Flashcards in Hematopathology III Deck (41):
What is the main difference in acute and chronic leukemias?
Acute will have blast cells and chronic will have more differentiated cells
What is the typical patient of Diffuse Large B-cell Lymphoma?
Older adults - median age is 60
How does Diffuse Large B-cell Lymphoma present?
Rapidly enlarging, symptomatic mass at single or extranodal site
What are the distinct subtypes of Diffuse Large B-cell Lymphoma?
Germinal Center B-cell (GCB)
Activated B-cell (ABC)
What is the difference in outcomes of Diffuse Large B-cell Lymphoma in GCB VS ABC?
GCB has much better survival and prognosis that ABC - different treatments are used for each type
Translocation of Diffuse Large B-cell Lymphoma
- t(14;18) in 30% of patients
- BCL6 rearrangement in 30-40%
VERY rare will have MYC translocations alongside one of the other two - "double hit"
What biomarkers will Diffuse Large B-cell Lymphoma express?
What is the appearance of the spleen in Diffuse Large B-cell Lymphoma?
"Fish flesh" appearance of a large expansile mass
What happens to the lymphocytes in Diffuse Large B-cell Lymphoma?
They become much larger than normal
What is the presentation of ￼Peripheral T-Cell Lymphoma?
Lymphadenopathy, eosinophilia, pruritis, fever and weight loss
What is the biomarker of ￼Peripheral T-Cell Lymphoma?
What are the cells like in ￼Peripheral T-Cell Lymphoma?
Polymorphic and heterogeneous often with eosinophilia
What are the patients of Hodgkin lymphoma?
Bimodal - in young adults and the in older adults
What is the spread of Hodgkin lymphoma?
Spreads in contiguous fashion thorough the lymphoid tissue
What is the characteristic cell of Hodgkin lymphoma?
What type of cells does Hodgkin lymphoma arise from?
What is a common mechanism for the activation of classical Hodgkin lymphoma?
NF-kB activation can occur via infection by EBV is a common mechanism for Hodgkin lymphoma
What is the appearance of Reed-Sternberg cells?
Owl eyes - binucleated
What do the classical Hodgkin lymphoma cells have as biomarkers?
What are the biomarkers of nodular lymphocyte predominant Hodgkin lymphoma?
What is the most common class of Hodgkin lymphoma?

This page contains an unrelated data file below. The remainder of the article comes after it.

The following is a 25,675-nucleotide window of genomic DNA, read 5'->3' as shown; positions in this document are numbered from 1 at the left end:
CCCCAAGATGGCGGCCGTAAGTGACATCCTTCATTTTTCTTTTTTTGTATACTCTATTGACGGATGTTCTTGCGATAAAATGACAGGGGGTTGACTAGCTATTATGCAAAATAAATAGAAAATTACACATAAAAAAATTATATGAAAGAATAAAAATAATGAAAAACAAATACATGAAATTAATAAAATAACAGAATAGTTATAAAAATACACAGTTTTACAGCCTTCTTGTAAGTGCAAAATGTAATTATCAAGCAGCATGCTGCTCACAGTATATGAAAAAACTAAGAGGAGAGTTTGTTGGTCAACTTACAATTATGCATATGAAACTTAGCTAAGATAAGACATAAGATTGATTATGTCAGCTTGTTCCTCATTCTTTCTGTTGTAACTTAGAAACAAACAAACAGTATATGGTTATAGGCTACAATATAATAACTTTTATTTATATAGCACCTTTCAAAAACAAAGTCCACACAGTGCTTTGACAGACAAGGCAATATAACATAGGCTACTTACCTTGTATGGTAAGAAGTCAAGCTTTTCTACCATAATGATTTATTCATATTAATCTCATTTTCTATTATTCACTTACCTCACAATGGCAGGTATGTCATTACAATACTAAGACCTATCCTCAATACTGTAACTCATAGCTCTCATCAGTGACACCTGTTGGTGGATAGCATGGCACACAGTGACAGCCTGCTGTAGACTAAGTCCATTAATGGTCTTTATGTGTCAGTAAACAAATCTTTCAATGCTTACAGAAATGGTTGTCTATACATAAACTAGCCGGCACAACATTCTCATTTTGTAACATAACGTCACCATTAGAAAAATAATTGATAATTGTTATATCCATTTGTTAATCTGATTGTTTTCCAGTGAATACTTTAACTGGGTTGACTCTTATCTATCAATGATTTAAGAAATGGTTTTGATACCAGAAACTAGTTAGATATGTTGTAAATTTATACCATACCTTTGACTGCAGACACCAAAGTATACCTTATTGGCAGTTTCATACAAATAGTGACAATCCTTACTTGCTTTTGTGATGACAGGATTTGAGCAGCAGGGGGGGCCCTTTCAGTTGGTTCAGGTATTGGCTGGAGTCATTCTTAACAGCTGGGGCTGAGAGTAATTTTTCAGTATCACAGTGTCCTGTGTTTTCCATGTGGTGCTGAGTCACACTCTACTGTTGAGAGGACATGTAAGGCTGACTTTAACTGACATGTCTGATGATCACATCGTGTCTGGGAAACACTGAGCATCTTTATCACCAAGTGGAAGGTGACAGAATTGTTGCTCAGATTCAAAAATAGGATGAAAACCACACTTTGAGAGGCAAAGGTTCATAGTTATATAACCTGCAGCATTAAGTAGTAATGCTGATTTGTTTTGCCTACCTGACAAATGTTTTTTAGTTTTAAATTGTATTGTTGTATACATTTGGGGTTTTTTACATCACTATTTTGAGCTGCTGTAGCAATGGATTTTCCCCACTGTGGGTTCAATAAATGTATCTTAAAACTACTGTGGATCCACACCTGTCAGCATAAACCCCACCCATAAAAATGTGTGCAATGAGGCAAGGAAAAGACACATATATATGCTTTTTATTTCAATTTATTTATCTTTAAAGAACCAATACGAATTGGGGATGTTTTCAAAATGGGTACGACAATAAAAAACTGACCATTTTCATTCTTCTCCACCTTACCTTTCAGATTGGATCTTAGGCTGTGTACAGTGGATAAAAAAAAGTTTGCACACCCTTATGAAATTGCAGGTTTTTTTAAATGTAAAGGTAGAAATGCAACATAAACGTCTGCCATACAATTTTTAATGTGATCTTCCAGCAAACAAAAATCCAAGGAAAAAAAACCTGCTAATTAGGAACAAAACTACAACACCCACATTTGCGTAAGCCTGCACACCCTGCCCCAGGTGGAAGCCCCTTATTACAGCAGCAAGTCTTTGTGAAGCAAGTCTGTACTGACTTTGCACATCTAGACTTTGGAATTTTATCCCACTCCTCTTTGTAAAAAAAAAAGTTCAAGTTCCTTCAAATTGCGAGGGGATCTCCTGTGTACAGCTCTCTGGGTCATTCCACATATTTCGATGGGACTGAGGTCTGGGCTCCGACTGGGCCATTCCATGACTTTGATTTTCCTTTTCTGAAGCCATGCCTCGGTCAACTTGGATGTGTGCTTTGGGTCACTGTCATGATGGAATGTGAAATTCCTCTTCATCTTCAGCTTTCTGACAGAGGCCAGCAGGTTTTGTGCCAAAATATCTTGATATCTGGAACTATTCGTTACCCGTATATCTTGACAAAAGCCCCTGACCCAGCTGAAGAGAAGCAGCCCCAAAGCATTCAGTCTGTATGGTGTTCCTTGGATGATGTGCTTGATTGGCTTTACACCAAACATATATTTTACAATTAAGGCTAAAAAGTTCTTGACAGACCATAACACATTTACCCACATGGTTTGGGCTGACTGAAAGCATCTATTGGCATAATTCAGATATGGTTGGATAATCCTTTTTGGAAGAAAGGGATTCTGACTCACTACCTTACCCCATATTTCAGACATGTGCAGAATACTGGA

What are the classes of Hodgkin lymphoma?
- Lymphocyte rich
- Mixed cellularity
- Lymphocyte Depleted
- Nodular Sclerosis
- Nodular Lymphocyte Predominant
Lymphocyte rich Histology
Reactive small lymphocytes predominate, few mononuclear or classic Reed-Sternberg cells
Reed-Sternberg cells and variants on a mixed cellular background including eosinophils, plasma cells, T- lymphocytes, histiocytes
Paucity of lymphocytes and relative abundance of Reed-Sternberg cells
Fibrous nodular pattern, lacunar cells
Nodular Lymphocyte Predominant
Nodularity with predominance of mature lymphocytes and popcorn cell or L & H variant of RS cells
What morphology of cells are seen in nodular lymphocyte predominant Hodgkin lymphoma?
What is the most common plasma cell neoplasm?
Monoclonal Gammopathy of Undetermined Significance (MGUS)
High levels of IgM M-spike and symptoms due to hyperviscocity of blood from high protein levels in the blood (most commonly associated with lymphoplasmacytic lymphoma)
- Visual distrubances
The presence of monoclonal plasma cell proliferation involving bone marrow and typically skeleton at multiple sites
What is the proliferation of plasma cells in MM dependent upon?
Cytokines - mainly IL-6
What are serum and urine indications of MM?
Monoclonal protein in serum
IgG or IgA in the urine
What can be found in the bone marrow in MM patients?
Bone marrow showing clonal plasmacytosis or presence of a plasmacytoma
What are the symptoms of MM? (CRAB)
hyperCalcemia, Renal insufficiency, Anemia, Bone lesions/Back pain
What is seen in the skull in MM?
Punched out regions due to secretions of cytokines that increase osteoclastic activity
How does electrophoresis tell you about the MM diagnosis?
It can show a single strong band which is indicative of a monoclonal protein - i.e. the monoclonal antibody of MM
What are some of the complications of MM?
• Bone resorption: hypercalcemia, fractures
• Suppression of humoral immunity leading to recurrent infections
• Renal insufficiency - Bence-Jones proteinuria of light chains which are toxic to renal tubular epithelium
What is the main patient population of MM?
Elderly - over 70 years old
What is the patient population of Monoclonal Gammopathy of Undetermined Significance (MGUS)?
Older patients ~50 years